Tuesday, September 26, 2017

The Fifth Empire of Man by Rob J. Hayes review

    THE FIFTH EMPIRE OF MAN is the Warhammer 40K-esque titled novel about a very different sort of subject: pirates! It is the sequel to Rob J. Hayes incredible work WHERE LOYALTIES LIE that follows fantasy conman and pirate Drake Morass in his attempt to forge a pirate kingdom from the disunited thieves of the Pirate Isles. Rather than do a trilogy like his TIES THAT BIND series, Rob J. Hayes brings things to a complete close in only two books. I'm kind of sad about that because as much as I hate Drake Morass, it's a love to hate relationship and I would have enjoyed another book about his contemptible scheming alongside his more likable cohorts.

    The premise of the sequel is Drake Morass has managed to successfully get the beginnings of his kingdom together. Unfortunately, the cracks are starting to show already as he got them together on promises he could never hope to keep. Drake intends to force the various kingdoms of the world to acknowledge his new realm but first they need allies and to also defeat the mammoth navy being assembled to destroy the fledgling nation.

    The biggest threat to Drake's new kingdom may be closer to home, though, as the book makes no secret of the fact both of his lieutenants are better qualified to be king than him. Keelin Stillwater the world's only actual gentleman pirate knows politics, diplomacy, and possesses a great sense of leadership as well as nobless obligation. Elaina Black is a superior pirate all round and commands the genuine respect as well as loyalty of those around her. Both of them have enemies which Drake might well be willing to throw under the bus to achieve his dream with.

    Despite my focusing on the politics of the book in said description, this is actually a multi-genre novel with romance and an Indiana Jones/Pirates of the Caribbean-esque section where they explore strange ruins that wouldn't be out of place in one of Robert E. Howard's works. Rob J. Hayes manages to make it all fit and really creates a wonderful epic fantasy that feels simultaneously grounded as well as grandiose.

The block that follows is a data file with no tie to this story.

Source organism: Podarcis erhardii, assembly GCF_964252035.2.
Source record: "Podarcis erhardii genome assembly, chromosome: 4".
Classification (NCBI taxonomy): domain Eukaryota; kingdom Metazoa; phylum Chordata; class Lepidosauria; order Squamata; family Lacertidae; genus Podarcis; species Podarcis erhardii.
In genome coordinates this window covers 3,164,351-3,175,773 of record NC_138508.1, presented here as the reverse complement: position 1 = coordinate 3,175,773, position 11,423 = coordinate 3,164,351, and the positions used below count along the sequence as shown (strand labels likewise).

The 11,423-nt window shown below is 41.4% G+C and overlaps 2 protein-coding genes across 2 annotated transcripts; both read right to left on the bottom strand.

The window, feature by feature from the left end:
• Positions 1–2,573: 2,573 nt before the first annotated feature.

I think it says how much I love this book that in a story based around pirates, undead, politics, and murder, I actually really enjoyed the love triangle between Keelin, Aime, and Elaina most. It's a realistic romance with the fact Keelin wants to be with the steady and dependable Aime but he's actually a terrible match for her. He's a lot darker person than he gives himself credit for and would fit better with Elaina but has insulted her by trying to leave her for someone he finds "respectable." That's something the pirate princess won't forget, particularly when Drake wants her to be his pirate queen.

    The action in the book is great with people dying in various horrible but exciting ways. There's also the wonderful "big huge naval battle" that easily blows away the ones in the most recent pirate movies. Black Sails the television show had several such battles where good, bad, and indifferent characters die all around the heroes but this one ups them. No one comes out unscathed at the end and some of the deaths surprised me.

    This is an incredible book and fantasy fans should check it out. From the beginning to the end, this is a series which entertains as well as impresses. Rob J. Hayes should mentioned with Joe Abercrombie, Mark Lawrence, and even George Martin or Rothfuss.


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